• “Blessed are the pure in heart, for they shall see God.”
  • “Blessed are the pure in heart, for they shall see God.”
  • “Blessed are the pure in heart, for they shall see God.”
  • “Blessed are the pure in heart, for they shall see God.”
  • “Blessed are the pure in heart, for they shall see God.”

Placing the emphasis on different words and phrases helps us to discover greater meaning in the verse. Like looking through a diamond from its many facets, approaching God’s Word from various angles helps us better see the brilliance of his glory.

As you go through this process, write down what comes to your mind. Using the example above, I might record after emphasizing “in heart” something like, “God is not impressed with mere outward purity, but sees into my heart.”

3. Use your own words to rewrite the verse or phrase.Make a real effort not to use the same words from the verse but come up with your own paraphrase. If you’ve chosen a long verse or set of verses, try to write it as succinctly as possible. If, on the other hand, you’ve chosen a very short verse or phrase, amplify it into something with more length. The point is to engage the truth of the verse with your mind and heart.

So, continuing the example of Matthew 5:8 used above, I may rewrite it like this: “Those whose innermost being is singularly focused on the righteousness of God will receive the great reward of actually beholding him face to face.”

Prayer-Based Meditation

One of the best ways to meditate on a passage of Scripture is to pray through it. I recommend that you use this journal to write out your prayers to God. Just write your prayer in the form of a letter.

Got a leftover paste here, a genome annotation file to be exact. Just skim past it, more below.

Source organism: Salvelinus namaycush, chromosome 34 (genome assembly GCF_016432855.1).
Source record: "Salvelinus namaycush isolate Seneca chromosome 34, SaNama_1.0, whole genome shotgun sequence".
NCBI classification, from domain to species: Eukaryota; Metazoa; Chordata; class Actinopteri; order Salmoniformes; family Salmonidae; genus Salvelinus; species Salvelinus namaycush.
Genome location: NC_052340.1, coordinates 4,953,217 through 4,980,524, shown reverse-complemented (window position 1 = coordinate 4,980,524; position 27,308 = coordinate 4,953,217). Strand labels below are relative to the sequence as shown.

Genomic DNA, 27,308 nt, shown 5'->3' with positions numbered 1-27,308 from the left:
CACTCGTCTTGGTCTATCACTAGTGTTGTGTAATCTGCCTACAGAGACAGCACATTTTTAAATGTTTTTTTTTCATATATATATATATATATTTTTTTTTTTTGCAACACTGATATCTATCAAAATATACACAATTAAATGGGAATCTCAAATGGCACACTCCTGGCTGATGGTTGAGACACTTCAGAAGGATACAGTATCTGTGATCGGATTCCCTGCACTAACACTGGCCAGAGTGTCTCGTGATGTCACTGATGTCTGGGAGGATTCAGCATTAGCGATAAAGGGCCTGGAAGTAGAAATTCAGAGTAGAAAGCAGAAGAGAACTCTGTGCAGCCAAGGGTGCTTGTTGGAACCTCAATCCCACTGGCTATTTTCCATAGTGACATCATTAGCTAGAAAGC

The best way to begin learning how to do this is in the Book of Psalms. Many of the psalms are prayers, so praying them isn’t too difficult. You can work your way through a psalm, verse by verse, using each section or phrase to prompt your own prayer life.

One practice that has been helpful to me is referred to as the “Psalm of the Day” system. This method allows you to make your way through the whole Book of Psalms over time. Basically, you use the date to come up with a set of psalms from which you will chose one to pray through that day.

For example, I’m writing this on the 8th. So Psalm 8 is one of five psalms of the day. I add 30 to 8 to get the other four. So today’s psalms are: 8, 38, 68, 98,  and 128. On the 31st of the month, there’s only one psalm: Psalm 119 (the longest chapter in the Bible).

Once you have the psalms of the day, quickly (very quickly!) scan through them all and choose one. It could be one that seems to speak to your place in life, or it could be one that is particularly meaningful to you. Then begin praying through that psalm while writing out your prayer. Be specific, don’t be afraid to wander a bit, but then come back to the passage and continue your prayer.

Some people stumble when they get to those passages in the psalms that talk about God smiting enemies and trampling the wicked. While there may be people who you ask God to protect you from, there are certainly spiritual “enemies” from whom we all need God’s deliverance.

Any Scripture can become a prayer, but Psalms are easiest. Next, try Paul’s letters. Narratives are more difficult, but possible with some imagination.